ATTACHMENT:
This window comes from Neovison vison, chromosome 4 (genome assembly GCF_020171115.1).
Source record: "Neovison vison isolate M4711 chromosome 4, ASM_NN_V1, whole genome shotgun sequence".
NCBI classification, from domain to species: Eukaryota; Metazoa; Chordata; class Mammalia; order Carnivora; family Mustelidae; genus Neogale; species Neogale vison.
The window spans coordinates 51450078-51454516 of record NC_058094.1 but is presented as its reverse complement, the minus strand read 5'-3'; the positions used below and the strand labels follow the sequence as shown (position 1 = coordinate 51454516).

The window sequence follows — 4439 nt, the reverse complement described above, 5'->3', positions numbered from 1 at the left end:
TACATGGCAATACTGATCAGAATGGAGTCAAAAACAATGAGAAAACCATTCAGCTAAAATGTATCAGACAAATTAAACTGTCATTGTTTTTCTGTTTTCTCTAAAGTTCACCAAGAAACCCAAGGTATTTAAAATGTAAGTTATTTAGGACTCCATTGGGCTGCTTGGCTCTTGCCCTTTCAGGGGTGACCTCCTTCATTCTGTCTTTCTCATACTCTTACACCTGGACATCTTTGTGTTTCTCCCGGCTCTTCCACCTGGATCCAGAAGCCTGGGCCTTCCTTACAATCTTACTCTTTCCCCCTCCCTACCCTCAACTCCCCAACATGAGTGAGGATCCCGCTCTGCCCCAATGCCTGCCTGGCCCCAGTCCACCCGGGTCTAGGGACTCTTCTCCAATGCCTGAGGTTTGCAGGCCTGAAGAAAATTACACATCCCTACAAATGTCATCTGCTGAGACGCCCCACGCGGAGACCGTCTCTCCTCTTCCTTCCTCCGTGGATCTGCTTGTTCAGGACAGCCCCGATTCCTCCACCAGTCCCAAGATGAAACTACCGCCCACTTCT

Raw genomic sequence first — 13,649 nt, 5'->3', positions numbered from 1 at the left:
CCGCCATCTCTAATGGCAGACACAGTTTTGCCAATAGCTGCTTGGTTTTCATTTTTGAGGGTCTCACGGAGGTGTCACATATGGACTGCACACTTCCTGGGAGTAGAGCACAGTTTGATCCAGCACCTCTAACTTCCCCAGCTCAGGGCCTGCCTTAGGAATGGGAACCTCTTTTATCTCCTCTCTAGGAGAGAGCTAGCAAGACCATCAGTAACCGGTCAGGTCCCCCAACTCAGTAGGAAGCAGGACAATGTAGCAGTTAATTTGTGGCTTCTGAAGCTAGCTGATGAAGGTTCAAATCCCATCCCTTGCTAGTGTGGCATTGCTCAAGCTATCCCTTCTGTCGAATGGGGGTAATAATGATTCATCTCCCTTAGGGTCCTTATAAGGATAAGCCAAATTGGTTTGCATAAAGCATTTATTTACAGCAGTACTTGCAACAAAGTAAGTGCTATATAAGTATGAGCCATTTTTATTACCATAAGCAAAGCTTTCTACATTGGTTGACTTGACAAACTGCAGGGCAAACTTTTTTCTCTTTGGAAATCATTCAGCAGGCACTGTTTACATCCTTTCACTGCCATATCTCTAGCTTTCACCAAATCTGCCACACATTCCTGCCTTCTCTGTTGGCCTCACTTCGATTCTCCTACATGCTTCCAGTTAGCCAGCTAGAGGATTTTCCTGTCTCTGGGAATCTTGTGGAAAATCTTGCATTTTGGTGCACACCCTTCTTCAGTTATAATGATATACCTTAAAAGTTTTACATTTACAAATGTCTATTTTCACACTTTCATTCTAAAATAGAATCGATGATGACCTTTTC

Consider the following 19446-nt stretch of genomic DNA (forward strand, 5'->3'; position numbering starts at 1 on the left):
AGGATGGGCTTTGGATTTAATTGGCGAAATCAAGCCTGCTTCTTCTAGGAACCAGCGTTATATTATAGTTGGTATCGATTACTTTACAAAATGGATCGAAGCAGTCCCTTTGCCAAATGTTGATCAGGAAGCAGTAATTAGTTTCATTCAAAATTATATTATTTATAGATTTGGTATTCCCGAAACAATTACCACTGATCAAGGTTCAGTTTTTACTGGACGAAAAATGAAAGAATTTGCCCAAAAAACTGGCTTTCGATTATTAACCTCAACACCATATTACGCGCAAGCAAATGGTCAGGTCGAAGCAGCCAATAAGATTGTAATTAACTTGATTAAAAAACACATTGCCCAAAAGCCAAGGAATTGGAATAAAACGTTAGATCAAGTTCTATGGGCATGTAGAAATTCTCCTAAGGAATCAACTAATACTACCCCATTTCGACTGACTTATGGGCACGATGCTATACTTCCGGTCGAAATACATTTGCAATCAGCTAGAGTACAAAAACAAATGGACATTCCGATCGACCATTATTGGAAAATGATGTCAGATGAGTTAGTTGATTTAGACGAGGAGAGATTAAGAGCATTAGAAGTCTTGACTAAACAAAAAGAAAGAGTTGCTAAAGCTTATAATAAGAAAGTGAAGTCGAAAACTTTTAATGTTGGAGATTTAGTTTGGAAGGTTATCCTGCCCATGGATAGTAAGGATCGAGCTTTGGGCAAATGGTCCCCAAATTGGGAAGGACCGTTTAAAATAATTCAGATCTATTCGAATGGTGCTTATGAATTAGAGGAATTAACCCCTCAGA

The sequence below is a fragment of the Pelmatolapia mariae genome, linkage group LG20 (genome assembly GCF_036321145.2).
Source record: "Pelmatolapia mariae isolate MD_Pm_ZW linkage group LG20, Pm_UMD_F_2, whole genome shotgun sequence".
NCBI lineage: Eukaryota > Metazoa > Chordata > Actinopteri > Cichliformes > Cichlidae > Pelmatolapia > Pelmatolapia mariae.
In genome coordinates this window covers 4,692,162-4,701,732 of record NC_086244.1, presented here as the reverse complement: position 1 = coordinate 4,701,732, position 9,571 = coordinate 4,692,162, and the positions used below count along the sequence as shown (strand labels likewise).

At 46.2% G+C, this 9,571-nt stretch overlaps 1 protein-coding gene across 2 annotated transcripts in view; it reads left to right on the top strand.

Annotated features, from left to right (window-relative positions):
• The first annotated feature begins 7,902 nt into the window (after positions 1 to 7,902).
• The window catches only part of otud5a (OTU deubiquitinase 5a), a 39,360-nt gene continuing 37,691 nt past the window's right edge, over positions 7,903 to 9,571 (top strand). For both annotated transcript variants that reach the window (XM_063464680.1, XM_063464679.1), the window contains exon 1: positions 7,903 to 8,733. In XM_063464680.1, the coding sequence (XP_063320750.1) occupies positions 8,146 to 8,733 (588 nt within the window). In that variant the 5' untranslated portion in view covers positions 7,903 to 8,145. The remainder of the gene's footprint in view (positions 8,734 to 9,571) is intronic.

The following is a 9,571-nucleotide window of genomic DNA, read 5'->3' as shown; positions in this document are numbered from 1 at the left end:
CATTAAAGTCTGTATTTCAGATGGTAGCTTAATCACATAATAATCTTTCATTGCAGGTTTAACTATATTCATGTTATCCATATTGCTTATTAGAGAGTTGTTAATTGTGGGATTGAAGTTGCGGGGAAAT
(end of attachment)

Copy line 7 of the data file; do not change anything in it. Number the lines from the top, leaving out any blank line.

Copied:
Raw genomic sequence first — 13,649 nt, 5'->3', positions numbered from 1 at the left: